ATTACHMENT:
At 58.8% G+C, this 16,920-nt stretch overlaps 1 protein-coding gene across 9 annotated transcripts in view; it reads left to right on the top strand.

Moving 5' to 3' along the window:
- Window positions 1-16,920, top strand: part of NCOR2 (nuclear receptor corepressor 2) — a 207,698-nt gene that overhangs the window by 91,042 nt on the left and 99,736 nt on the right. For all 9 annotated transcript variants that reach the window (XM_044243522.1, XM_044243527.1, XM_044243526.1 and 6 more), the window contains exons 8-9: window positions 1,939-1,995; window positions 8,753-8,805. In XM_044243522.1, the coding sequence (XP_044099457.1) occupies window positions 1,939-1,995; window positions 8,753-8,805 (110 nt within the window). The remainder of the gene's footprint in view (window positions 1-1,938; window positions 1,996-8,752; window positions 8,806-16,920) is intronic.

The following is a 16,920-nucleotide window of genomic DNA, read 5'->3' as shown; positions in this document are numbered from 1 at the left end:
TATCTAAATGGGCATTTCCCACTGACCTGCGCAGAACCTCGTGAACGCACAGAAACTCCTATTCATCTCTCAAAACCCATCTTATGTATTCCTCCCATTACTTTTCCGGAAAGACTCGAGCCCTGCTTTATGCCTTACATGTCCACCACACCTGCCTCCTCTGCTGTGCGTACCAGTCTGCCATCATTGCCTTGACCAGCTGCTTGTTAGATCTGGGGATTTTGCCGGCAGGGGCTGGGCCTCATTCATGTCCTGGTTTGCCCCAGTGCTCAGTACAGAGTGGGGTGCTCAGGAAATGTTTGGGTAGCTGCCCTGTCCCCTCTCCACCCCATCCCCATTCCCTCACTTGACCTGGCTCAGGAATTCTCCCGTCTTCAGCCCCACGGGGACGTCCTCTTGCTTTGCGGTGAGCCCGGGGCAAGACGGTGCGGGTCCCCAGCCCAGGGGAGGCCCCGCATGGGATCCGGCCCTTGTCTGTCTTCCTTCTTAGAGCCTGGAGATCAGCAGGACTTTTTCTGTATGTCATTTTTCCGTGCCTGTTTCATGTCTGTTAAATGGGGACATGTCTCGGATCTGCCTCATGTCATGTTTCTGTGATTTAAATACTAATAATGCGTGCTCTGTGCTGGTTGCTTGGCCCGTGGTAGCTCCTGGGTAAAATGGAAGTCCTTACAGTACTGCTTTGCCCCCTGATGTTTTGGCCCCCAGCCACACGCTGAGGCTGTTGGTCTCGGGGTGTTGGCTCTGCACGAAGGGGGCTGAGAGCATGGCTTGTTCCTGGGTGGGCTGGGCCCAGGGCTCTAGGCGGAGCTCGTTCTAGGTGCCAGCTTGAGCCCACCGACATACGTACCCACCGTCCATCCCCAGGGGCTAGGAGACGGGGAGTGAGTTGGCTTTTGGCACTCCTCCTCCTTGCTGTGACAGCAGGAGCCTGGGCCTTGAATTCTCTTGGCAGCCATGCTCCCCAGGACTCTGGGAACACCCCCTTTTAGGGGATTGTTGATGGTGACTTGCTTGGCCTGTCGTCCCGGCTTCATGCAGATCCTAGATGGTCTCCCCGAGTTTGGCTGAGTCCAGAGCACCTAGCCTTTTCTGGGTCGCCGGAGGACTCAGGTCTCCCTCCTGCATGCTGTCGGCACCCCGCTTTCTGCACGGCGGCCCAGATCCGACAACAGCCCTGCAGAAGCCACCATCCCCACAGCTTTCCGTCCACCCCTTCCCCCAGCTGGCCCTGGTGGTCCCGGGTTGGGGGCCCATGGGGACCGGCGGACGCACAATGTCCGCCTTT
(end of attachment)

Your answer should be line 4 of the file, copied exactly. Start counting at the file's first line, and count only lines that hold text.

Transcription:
The following is a 16,920-nucleotide window of genomic DNA, read 5'->3' as shown; positions in this document are numbered from 1 at the left end: